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Sarul Kanwar shook off his early stage fright and took on the Cape Cobras bowlers
October 1, 2011
The Champions League Twenty20 games begin with a pre-match routine that underlines just how much tournaments like these are made for theatre. The emcee booms out a series of couplets that highlight the real or imagined feats of the teams, after which the players stride out on a red carpet and exchange pleasantries, choreographed to pop music blaring from the PA system. Experienced players who have witnessed the commercial transformation of cricket, and career freelancers like Kieron Pollard, know they are a part of a charade, and go through the motions without over-indulging in the gimmickry.
Today, however, there was one wide-eyed youngster debuting for the Mumbai Indians who was taken in by the lead-up to the game. Sarul Kanwar looked every bit the excited youngster savouring his first feel of the limelight, both nervous and eager as he took in the ambience and shook hands with his opponents.
One could sense the nerves when he took strike, and nearly edged his first ball - a 138 kph outswinger from Dale Steyn. In the next over, Charl Langeveldt beat him for pace with a sharp bouncer. Kanwar went for the pull, but the ball was through him before he played the shot. Another Indian kid without an answer for pace and bounce?
To Kanwar's credit, he shook off his stage fright quickly. The moment Langeveldt bowled it in his half, he produced an audacious pick-up shot that sailed over square leg. Langeveldt tried the short ball again in his next over, but this time Kanwar was ready, and pulled it emphatically in front of square for four. Langeveldt's response was length again, and Kanwar rolled the bottom hand viciously to cart another six over the leg side. Kanwar was belatedly at ease, and seemed to have convinced himself that he belonged.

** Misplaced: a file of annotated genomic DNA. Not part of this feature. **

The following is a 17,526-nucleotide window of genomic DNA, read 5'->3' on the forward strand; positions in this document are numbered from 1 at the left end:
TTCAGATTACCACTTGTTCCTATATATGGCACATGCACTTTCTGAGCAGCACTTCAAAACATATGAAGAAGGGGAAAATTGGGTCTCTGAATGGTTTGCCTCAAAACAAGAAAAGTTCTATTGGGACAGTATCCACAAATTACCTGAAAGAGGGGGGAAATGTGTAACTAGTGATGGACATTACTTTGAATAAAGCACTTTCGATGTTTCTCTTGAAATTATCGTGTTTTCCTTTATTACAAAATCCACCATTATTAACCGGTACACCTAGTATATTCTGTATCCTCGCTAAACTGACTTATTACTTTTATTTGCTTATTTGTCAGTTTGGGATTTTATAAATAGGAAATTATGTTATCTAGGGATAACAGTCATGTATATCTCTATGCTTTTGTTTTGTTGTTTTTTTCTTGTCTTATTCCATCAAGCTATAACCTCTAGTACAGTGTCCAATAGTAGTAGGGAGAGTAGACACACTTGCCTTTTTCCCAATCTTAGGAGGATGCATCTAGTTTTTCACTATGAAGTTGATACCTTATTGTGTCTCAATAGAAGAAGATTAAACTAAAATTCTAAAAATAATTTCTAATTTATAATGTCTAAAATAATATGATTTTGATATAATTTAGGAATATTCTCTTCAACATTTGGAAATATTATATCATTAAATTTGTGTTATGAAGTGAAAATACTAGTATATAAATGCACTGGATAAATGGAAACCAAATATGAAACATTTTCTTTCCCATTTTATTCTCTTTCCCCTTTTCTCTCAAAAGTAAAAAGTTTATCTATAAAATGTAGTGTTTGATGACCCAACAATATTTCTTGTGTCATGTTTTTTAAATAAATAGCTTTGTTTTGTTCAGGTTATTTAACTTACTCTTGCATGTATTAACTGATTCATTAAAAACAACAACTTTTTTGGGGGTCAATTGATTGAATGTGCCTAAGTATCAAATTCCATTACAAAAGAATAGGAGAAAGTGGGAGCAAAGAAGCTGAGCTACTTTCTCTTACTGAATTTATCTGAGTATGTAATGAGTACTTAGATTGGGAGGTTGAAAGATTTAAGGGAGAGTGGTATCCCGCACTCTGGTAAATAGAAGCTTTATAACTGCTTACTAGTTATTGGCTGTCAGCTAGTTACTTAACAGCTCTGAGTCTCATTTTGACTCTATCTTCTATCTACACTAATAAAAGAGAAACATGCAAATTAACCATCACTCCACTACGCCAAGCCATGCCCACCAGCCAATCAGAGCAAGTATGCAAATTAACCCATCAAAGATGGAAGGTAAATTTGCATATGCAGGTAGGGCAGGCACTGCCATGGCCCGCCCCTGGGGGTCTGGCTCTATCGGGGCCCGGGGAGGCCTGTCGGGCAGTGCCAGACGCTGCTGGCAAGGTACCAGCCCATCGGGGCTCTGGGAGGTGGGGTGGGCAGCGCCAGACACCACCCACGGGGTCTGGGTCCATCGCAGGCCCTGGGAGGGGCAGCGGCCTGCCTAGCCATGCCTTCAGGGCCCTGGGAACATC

He went on to produce a bright innings that propelled Mumbai Indians to their first good batting performance of the tournament. The shot that stood out was the inside-out loft with which he welcomed Robin Petersen to the crease. Kanwar fell off the next ball, but his 45 from 21 balls had given the MI middle order the rare luxury of being able to take their time getting in. James Franklin did just that, while Pollard expressed himself in pressure-free circumstances. MI surged to 176 for 5, but rain denied their bowlers a first chance to defend a total in the tournament.
"We had discussions on who was going to play, a couple of days ahead of the match," Pollard said. "We did take into consideration that Sarul hasn't played any game before. This was an important game for us, and he got the opportunity to go out and express himself. It was a surprise to them and it worked in our favour."
Robin Peterson admitted that Kanwar's spirited blitz threw the Cape Cobras off their game-plan. "It is never easy to plan against someone you don't know," Peterson said. "We were expecting someone else to open and all of a sudden they threw in another guy, a talented Indian player, so it was obviously harder to plan. The next time, though, it will be tougher for him, since people will know where he hits the ball but he is definitely a player to watch out for Mumbai Indians."
With their regular top-order batsmen either injured or out of form, MI were probably forced to experiment with Kanwar. They may have chosen to gamble in a game they could afford to lose, and Kanwar cashed in memorably. On a day when the "injured" Suryakumar Yadav took Man-of-the-Match honours in an age-group game, Kanwar's cameo reiterated that Indian talent is capable of delivering results that a fifth overseas recruit might not always produce.
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